The skies above Ellsworth Air Force Base, S.D., are routinely filled with B-1 bombers, but during Sept. 17 to 21, base bombers shared the airspace and ramp area with several South Dakota Air National Guard F-16s during a Guard training exercise.
The 114th Fighter Wing Fighting Lobos headquartered in Sioux Falls, S.D., came to Ellsworth for their 2012 Live Drop exercise.
“We’re not allowed to use live ammunition for training purposes around Sioux Falls because we share airspace with a civilian airport,” said Master Sgt. Shawn Greer, 114th Logistics Readiness Squadron first sergeant. “Ellsworth was instrumental in allowing us to utilize their resources for our fighters to complete their annual requirements.”
Prior to touching down at Ellsworth with more than 90 Airmen and six F-16 Fighting Falcons, Capt. Steve Schultz, 175th Fighter Squadron F-16 pilot, said he visited Ellsworth in July to complete a site survey and ensure the base was capable of accommodating the group during the exercise.
“Luckily for us, the 37th Bomb Squadron is deployed to Southwest Asia,” Schultz said, who previously participated in the Air National Guard’s 2007 Live Drop exercise at Ellsworth. “We were able to land on Monday and immediately set up our operations for the week.”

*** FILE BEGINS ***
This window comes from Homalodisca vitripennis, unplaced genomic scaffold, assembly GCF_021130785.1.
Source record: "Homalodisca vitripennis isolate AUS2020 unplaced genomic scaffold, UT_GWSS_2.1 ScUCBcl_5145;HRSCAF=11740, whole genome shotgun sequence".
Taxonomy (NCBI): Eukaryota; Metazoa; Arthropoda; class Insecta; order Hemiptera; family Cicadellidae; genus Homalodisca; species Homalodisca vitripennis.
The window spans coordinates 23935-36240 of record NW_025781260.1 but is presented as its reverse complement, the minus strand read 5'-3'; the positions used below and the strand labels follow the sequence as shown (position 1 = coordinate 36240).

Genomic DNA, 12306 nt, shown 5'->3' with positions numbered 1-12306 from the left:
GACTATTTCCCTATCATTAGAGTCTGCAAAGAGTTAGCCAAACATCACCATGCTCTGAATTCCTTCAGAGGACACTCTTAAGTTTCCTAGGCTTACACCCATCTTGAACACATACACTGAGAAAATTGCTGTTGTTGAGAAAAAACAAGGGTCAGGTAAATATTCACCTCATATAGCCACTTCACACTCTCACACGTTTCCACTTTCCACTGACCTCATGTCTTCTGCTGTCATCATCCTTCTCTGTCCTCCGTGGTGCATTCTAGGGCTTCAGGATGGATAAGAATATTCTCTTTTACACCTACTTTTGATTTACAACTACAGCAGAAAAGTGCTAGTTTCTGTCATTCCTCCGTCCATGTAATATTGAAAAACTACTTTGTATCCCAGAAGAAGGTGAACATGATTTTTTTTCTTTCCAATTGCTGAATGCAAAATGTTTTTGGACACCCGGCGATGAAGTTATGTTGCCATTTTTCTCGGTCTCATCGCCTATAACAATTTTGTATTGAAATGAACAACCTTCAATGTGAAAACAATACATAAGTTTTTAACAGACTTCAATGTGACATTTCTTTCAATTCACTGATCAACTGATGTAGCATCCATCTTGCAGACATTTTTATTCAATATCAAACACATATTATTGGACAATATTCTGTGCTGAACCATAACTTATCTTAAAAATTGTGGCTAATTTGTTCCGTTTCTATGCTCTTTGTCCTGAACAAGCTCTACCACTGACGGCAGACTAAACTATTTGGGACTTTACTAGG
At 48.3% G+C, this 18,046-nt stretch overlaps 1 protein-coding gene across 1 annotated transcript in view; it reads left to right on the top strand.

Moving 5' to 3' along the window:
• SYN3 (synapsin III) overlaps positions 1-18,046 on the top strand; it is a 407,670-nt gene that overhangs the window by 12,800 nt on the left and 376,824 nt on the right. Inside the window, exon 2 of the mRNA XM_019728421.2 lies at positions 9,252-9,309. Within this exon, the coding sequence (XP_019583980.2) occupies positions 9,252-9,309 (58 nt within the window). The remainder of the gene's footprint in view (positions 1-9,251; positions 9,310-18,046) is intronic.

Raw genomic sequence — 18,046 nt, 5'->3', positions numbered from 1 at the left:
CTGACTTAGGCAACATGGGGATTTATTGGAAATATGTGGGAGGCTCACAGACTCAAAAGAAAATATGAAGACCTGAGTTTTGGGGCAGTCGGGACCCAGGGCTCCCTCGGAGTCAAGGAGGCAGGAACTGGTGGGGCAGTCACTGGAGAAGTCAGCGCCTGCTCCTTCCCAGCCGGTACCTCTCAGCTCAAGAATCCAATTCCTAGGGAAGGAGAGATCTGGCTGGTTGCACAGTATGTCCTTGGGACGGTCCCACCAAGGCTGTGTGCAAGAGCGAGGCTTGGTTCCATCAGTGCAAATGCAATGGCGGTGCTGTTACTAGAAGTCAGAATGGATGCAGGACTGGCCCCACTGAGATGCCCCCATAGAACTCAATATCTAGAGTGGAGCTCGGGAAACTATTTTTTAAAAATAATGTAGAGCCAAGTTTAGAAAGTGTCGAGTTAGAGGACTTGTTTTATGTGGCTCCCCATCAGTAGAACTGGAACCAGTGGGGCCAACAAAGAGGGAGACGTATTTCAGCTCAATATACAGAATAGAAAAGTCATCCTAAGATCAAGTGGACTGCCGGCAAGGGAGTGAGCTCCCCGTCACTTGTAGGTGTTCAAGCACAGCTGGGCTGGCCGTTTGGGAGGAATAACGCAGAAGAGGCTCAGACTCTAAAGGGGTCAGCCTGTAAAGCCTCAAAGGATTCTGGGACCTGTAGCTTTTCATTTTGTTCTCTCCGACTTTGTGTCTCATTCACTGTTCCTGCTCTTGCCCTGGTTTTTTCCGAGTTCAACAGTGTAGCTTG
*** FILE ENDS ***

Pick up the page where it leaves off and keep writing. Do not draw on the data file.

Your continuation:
Schultz said he flew with four other F-16s to the Utah Test and Training Range Sept. 18, and successfully conducted long-range strike missions. He noted that at the completion of the exercise, aircrews were able to validate F-16 tactics, techniques and procedures used during long-range strike missions.
“It was great training for our new pilots,” Schultz said. “We met our goal in hitting times over targets as precisely as possible. Things get a lot more serious when you fly with live ammunition, but because we practiced how we play, we were able to persevere.”
With the culmination of the exercise, South Dakota Airmen from both sides of the state united to accomplish a true feat of total force.
Greer added that he appreciates how Ellsworth Airmen stepped up to ensure F-16 aircrews and support personnel had everything they needed to accomplish their mission.
“We came together as an Air Force team, not individual units or squadrons,” Greer said. “I’m thankful for all the professionalism Ellsworth Airmen demonstrated.”